Two hours after his arrival, Mr. G's heart rate decreased to 30 to 40 bpm (sinus bradycardia), with a QTc interval within normal range. BP, SpO2, and temperature remained within normal parameters. All previously collected lab test results were within normal limits and the drugs-of-abuse urine (DAU) screen was negative for toxicology.

Mr. G remained lethargic but arousable to verbal stimuli, consistent with his level of consciousness before the appearance of bradycardia. Transcutaneous pacing pads were applied as a precaution.

After an additional 8 hours of observation, Mr. G's heart rate increased to 50 to 55 bpm (sinus bradycardia) and remained in this range for over 3 hours. Now alert and oriented to person, place, and time; calm and cooperative; ambulatory with steady gait; and with a normal cardiovascular exam, Mr. G was deemed to have recovered his decision-making capacity. He was discharged from the ED after a total of 15 hours. At discharge, Mr. G was encouraged to seek treatment at a local substance abuse program and told to return to the ED for concerning symptoms, such as palpitations, chest pain, or trouble breathing. However, he left the ED without waiting to see an in-house social worker.

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Diagnostic and legal challenges

As Mr. G's case illustrates, the lack of readily available drug testing for synthetic cannabinoids complicates assessment and treatment. Standard rapid urine toxicology screens aren't designed to detect synthetic cannabinoids.20 Although drug tests do exist for some synthetic cannabinoid compounds, the frequency at which new compounds are made available to users, and the extended time needed for results to materialize compared with traditional DAU screens, limit the testing resources available to clinicians.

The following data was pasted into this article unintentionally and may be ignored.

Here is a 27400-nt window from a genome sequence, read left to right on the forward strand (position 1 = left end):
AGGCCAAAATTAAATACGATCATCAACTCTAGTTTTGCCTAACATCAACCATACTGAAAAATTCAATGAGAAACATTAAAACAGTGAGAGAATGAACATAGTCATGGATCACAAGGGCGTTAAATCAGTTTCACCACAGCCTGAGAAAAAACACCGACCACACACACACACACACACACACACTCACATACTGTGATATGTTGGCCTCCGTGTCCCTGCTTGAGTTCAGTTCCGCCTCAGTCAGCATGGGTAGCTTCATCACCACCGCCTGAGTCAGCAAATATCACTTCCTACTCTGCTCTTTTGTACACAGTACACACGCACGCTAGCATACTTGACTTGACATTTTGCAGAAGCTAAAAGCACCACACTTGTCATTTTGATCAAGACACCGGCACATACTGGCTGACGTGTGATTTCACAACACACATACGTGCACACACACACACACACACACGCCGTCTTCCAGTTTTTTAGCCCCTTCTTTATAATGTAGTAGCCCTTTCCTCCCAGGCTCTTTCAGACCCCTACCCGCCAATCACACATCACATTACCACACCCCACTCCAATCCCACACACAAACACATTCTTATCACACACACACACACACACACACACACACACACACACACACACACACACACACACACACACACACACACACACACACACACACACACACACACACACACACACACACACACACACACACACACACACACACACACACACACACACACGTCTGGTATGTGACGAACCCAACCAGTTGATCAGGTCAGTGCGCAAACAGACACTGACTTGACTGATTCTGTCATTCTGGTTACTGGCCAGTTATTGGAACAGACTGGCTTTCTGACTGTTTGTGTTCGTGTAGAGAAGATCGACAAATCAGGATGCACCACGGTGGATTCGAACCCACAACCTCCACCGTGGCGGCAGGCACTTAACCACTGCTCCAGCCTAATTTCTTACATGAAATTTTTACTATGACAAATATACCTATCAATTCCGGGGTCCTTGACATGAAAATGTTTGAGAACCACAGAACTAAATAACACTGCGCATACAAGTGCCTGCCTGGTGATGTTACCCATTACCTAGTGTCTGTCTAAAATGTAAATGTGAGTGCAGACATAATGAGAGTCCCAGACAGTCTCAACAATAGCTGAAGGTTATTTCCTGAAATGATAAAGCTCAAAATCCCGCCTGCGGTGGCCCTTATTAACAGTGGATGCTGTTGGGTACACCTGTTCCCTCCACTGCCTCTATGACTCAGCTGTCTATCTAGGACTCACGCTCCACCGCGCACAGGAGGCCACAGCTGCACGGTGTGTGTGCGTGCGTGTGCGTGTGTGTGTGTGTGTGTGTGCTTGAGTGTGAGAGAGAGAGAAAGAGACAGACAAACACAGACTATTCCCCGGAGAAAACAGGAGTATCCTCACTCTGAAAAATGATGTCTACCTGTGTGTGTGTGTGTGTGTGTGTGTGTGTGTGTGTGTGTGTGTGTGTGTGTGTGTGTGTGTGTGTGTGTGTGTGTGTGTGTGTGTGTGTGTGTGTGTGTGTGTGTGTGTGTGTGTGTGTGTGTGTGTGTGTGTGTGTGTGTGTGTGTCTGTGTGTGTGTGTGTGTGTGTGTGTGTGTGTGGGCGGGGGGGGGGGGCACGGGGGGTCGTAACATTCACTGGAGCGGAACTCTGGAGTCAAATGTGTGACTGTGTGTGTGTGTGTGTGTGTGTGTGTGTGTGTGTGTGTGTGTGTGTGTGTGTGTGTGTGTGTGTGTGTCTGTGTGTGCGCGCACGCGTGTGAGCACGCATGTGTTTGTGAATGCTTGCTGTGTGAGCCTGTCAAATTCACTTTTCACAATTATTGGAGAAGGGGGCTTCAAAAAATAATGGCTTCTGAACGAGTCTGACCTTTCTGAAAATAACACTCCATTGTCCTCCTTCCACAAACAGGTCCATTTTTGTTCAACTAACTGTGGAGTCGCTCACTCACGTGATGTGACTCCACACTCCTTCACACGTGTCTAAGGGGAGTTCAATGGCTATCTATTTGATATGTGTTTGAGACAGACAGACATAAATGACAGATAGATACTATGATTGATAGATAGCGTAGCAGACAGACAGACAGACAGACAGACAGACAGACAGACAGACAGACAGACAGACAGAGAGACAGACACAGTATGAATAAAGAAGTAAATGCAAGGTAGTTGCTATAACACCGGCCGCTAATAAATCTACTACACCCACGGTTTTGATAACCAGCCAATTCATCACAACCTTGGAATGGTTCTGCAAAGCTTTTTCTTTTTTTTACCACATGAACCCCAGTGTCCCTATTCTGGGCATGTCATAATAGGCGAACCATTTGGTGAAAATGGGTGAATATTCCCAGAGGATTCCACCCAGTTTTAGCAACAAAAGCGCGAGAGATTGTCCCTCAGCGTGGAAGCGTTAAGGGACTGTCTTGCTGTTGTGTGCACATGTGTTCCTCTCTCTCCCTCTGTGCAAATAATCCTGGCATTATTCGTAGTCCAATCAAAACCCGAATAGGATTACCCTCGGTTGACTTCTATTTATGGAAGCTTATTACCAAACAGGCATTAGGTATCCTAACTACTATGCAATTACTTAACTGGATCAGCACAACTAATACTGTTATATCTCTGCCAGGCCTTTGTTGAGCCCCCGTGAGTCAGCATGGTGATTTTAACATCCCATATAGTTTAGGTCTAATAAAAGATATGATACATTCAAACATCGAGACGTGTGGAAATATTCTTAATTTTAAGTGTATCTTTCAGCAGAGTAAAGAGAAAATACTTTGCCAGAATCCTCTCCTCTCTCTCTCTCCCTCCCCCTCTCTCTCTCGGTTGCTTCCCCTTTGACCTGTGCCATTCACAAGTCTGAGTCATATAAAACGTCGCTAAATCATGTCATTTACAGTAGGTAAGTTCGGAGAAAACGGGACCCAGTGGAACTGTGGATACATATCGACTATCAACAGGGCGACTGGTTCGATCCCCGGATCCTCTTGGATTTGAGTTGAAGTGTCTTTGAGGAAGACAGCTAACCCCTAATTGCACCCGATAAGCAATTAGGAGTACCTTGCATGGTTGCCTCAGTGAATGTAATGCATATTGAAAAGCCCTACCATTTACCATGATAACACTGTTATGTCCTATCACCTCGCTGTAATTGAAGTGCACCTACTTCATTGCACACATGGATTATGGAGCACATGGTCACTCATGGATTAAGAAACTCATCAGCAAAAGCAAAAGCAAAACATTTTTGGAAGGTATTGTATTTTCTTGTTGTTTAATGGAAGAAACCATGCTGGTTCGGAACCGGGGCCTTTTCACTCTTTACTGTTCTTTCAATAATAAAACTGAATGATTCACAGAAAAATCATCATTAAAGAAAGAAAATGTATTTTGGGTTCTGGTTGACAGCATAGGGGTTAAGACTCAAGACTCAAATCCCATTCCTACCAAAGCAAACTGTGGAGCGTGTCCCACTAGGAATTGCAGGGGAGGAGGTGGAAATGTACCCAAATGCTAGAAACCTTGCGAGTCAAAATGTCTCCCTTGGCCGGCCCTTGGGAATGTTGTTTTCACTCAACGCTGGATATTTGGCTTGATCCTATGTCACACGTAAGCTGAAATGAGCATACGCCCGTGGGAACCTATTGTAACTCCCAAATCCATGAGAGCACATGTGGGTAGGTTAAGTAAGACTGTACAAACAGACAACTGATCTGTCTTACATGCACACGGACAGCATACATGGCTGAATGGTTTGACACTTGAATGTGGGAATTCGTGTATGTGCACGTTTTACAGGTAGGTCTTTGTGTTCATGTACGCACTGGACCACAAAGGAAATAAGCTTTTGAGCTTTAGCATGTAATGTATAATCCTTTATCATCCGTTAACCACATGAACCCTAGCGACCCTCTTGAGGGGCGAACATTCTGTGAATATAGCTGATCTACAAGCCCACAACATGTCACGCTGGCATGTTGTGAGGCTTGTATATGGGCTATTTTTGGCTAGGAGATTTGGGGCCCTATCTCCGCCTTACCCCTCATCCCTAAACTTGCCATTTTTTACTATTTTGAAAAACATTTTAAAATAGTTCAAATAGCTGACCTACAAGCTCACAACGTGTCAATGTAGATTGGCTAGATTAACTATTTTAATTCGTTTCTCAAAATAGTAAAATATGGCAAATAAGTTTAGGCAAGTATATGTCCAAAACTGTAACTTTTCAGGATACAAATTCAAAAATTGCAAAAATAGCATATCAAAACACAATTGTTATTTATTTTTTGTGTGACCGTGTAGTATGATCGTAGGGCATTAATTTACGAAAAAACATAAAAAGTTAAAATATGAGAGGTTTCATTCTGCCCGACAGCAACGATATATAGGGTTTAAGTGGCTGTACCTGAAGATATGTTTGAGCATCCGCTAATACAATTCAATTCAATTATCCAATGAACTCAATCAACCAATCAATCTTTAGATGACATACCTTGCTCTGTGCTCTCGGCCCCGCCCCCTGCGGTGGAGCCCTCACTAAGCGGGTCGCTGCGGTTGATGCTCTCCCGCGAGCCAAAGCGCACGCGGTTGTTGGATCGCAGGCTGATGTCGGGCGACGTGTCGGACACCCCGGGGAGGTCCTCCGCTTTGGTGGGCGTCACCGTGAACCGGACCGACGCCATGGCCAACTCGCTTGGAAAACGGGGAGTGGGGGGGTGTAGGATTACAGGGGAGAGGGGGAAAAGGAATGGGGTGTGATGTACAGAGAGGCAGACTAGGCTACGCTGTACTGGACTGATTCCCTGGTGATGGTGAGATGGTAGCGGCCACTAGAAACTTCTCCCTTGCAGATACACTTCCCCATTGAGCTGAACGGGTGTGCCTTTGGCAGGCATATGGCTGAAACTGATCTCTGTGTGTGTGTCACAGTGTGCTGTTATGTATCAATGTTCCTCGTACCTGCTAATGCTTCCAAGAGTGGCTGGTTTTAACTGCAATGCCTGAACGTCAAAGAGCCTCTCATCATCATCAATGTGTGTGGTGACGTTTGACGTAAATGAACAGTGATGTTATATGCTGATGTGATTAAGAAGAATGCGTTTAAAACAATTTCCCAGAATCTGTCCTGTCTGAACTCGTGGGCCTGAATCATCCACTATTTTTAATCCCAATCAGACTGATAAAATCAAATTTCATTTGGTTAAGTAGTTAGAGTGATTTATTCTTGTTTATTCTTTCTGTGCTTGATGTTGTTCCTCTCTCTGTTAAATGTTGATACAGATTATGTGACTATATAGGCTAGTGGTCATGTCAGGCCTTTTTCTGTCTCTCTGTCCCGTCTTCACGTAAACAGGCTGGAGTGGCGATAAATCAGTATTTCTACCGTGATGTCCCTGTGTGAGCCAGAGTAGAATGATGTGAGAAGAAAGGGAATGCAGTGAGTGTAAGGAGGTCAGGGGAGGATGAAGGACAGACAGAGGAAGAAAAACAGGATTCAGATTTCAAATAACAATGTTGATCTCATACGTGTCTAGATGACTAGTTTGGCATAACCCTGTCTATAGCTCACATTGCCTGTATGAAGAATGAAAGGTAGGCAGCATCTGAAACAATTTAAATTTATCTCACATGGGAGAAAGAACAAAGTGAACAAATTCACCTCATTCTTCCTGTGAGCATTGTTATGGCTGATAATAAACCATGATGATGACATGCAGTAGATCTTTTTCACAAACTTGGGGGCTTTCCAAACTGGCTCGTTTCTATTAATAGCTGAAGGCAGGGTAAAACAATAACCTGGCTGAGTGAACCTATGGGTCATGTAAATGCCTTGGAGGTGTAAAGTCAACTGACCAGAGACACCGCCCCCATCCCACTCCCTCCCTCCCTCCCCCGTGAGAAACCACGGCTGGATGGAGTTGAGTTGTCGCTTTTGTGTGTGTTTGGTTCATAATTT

If a synthetic cannabinoid is the only agent a patient has ingested, then urine will test negative for all other drugs, including natural THC. Those who've used a synthetic cannabinoid won't test positive on a blood or urine test for natural THC. This crucial difference has made synthetic cannabinoids a popular drug of abuse among substance users who wish to avoid a positive drug test.21

Although Mr. G had reported using only synthetic cannabinoids, coingestion of other psychoactive substances remained a possibility. Urine testing was performed for common drugs of abuse, such as cocaine, methadone and other opioids, phencyclidine, and benzodiazepines, but results were negative.

Unlike cocaine, a molecule of an active ingredient in synthetic cannabinoids is capable of existing in many different structural forms. Specific compounds found in synthetic cannabinoids have been placed under Schedule I by the FDA, making these products illegal to sell, buy, or possess throughout the United States.7 However, new compounds created by clandestine manufacturers pose an ongoing challenge for law enforcement.2 The FDA action covers only a small number of chemicals, leaving manufacturers legal room to sell similar chemicals in their place, often disguising the product as “incense” or “plant food,” or stating that the product isn't for human consumption.4

As of 2012, the FDA had identified 158 synthetic cannabinoid substances.22 As fast as common synthetic cannabinoids are banned, however, producers create different versions and stay a step ahead of legislators who seek to protect the unsuspecting public.

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Nursing care and collaborative management

No antidote is available for synthetic cannabinoid poisoning and specific practice guidelines have yet to be developed for patients experiencing synthetic cannabinoid poisoning.1 (See Research is ongoing.) Acute management is extrapolated from emergency medicine. Although patient care is focused on emergency care and symptom management, nurses must remember the benefits of a holistic care approach.